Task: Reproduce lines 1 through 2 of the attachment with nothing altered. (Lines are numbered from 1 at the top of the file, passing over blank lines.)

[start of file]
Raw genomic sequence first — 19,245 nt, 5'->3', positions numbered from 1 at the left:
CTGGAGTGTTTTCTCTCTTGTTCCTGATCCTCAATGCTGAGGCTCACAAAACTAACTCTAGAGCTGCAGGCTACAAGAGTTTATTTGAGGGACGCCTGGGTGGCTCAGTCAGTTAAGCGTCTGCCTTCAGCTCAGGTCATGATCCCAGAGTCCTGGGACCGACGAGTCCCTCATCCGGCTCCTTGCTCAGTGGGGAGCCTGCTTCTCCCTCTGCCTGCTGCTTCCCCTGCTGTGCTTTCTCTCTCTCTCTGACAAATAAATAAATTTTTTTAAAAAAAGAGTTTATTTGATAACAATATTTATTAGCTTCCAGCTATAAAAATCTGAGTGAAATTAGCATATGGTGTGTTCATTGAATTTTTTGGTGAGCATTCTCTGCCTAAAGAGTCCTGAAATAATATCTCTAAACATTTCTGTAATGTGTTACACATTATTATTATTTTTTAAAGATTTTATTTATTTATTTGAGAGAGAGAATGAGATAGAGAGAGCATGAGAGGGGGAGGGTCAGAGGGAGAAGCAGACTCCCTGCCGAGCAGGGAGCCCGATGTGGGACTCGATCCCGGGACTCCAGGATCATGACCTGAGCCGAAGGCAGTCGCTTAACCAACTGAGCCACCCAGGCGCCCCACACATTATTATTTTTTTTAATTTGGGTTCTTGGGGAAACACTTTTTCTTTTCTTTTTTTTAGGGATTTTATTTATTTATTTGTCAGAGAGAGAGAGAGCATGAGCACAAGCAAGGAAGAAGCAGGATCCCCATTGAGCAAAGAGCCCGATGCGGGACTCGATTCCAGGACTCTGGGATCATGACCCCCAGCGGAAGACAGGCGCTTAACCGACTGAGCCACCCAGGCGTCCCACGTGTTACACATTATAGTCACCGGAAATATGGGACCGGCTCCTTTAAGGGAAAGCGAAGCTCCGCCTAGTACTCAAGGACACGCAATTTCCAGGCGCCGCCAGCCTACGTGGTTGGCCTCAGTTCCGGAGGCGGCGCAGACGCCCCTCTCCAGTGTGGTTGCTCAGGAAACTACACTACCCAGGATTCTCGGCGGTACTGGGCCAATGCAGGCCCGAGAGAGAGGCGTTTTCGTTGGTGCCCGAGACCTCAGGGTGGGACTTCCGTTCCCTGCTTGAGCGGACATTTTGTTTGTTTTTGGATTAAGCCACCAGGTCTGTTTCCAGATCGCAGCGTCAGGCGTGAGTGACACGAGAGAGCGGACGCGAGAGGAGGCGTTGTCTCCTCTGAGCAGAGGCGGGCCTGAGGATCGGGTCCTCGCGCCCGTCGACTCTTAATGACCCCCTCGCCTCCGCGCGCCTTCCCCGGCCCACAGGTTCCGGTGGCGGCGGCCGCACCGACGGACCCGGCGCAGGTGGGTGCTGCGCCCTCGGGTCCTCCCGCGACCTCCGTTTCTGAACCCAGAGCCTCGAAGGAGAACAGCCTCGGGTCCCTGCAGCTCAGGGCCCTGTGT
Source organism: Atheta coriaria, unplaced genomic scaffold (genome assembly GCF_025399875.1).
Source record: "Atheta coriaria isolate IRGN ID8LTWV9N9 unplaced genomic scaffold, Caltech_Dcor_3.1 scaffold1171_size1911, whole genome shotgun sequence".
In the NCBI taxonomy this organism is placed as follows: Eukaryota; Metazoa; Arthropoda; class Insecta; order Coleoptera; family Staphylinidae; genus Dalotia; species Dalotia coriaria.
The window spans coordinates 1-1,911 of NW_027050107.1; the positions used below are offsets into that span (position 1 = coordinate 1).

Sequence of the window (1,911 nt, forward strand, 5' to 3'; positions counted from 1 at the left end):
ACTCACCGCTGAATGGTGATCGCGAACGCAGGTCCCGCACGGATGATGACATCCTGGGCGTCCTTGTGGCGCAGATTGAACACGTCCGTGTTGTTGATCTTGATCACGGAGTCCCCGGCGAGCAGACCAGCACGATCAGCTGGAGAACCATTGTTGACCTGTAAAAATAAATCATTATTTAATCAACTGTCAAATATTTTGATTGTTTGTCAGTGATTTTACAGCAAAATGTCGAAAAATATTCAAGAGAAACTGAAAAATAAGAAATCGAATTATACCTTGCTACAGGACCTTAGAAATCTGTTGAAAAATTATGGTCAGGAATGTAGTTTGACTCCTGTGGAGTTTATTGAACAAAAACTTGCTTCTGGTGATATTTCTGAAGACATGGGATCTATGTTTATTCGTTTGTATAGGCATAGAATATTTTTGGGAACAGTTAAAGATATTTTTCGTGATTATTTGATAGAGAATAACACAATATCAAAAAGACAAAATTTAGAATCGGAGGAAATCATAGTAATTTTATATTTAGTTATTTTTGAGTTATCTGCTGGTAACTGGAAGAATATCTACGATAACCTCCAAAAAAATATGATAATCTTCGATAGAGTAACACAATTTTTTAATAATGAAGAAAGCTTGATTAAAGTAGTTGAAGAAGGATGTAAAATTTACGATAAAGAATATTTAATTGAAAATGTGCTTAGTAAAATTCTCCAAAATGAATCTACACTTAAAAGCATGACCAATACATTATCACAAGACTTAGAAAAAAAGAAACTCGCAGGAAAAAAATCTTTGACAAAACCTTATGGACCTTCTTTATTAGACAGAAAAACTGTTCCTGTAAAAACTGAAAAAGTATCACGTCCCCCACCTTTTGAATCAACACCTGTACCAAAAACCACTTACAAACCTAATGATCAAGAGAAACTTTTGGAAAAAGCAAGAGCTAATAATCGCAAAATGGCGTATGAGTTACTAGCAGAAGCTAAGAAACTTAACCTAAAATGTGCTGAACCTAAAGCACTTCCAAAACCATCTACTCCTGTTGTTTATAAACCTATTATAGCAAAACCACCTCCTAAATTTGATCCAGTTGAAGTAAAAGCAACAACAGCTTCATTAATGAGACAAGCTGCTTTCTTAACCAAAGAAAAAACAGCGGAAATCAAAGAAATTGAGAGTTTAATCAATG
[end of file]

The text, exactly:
Raw genomic sequence first — 19,245 nt, 5'->3', positions numbered from 1 at the left:
CTGGAGTGTTTTCTCTCTTGTTCCTGATCCTCAATGCTGAGGCTCACAAAACTAACTCTAGAGCTGCAGGCTACAAGAGTTTATTTGAGGGACGCCTGGGTGGCTCAGTCAGTTAAGCGTCTGCCTTCAGCTCAGGTCATGATCCCAGAGTCCTGGGACCGACGAGTCCCTCATCCGGCTCCTTGCTCAGTGGGGAGCCTGCTTCTCCCTCTGCCTGCTGCTTCCCCTGCTGTGCTTTCTCTCTCTCTCTGACAAATAAATAAATTTTTTTAAAAAAAGAGTTTATTTGATAACAATATTTATTAGCTTCCAGCTATAAAAATCTGAGTGAAATTAGCATATGGTGTGTTCATTGAATTTTTTGGTGAGCATTCTCTGCCTAAAGAGTCCTGAAATAATATCTCTAAACATTTCTGTAATGTGTTACACATTATTATTATTTTTTAAAGATTTTATTTATTTATTTGAGAGAGAGAATGAGATAGAGAGAGCATGAGAGGGGGAGGGTCAGAGGGAGAAGCAGACTCCCTGCCGAGCAGGGAGCCCGATGTGGGACTCGATCCCGGGACTCCAGGATCATGACCTGAGCCGAAGGCAGTCGCTTAACCAACTGAGCCACCCAGGCGCCCCACACATTATTATTTTTTTTAATTTGGGTTCTTGGGGAAACACTTTTTCTTTTCTTTTTTTTAGGGATTTTATTTATTTATTTGTCAGAGAGAGAGAGAGCATGAGCACAAGCAAGGAAGAAGCAGGATCCCCATTGAGCAAAGAGCCCGATGCGGGACTCGATTCCAGGACTCTGGGATCATGACCCCCAGCGGAAGACAGGCGCTTAACCGACTGAGCCACCCAGGCGTCCCACGTGTTACACATTATAGTCACCGGAAATATGGGACCGGCTCCTTTAAGGGAAAGCGAAGCTCCGCCTAGTACTCAAGGACACGCAATTTCCAGGCGCCGCCAGCCTACGTGGTTGGCCTCAGTTCCGGAGGCGGCGCAGACGCCCCTCTCCAGTGTGGTTGCTCAGGAAACTACACTACCCAGGATTCTCGGCGGTACTGGGCCAATGCAGGCCCGAGAGAGAGGCGTTTTCGTTGGTGCCCGAGACCTCAGGGTGGGACTTCCGTTCCCTGCTTGAGCGGACATTTTGTTTGTTTTTGGATTAAGCCACCAGGTCTGTTTCCAGATCGCAGCGTCAGGCGTGAGTGACACGAGAGAGCGGACGCGAGAGGAGGCGTTGTCTCCTCTGAGCAGAGGCGGGCCTGAGGATCGGGTCCTCGCGCCCGTCGACTCTTAATGACCCCCTCGCCTCCGCGCGCCTTCCCCGGCCCACAGGTTCCGGTGGCGGCGGCCGCACCGACGGACCCGGCGCAGGTGGGTGCTGCGCCCTCGGGTCCTCCCGCGACCTCCGTTTCTGAACCCAGAGCCTCGAAGGAGAACAGCCTCGGGTCCCTGCAGCTCAGGGCCCTGTGT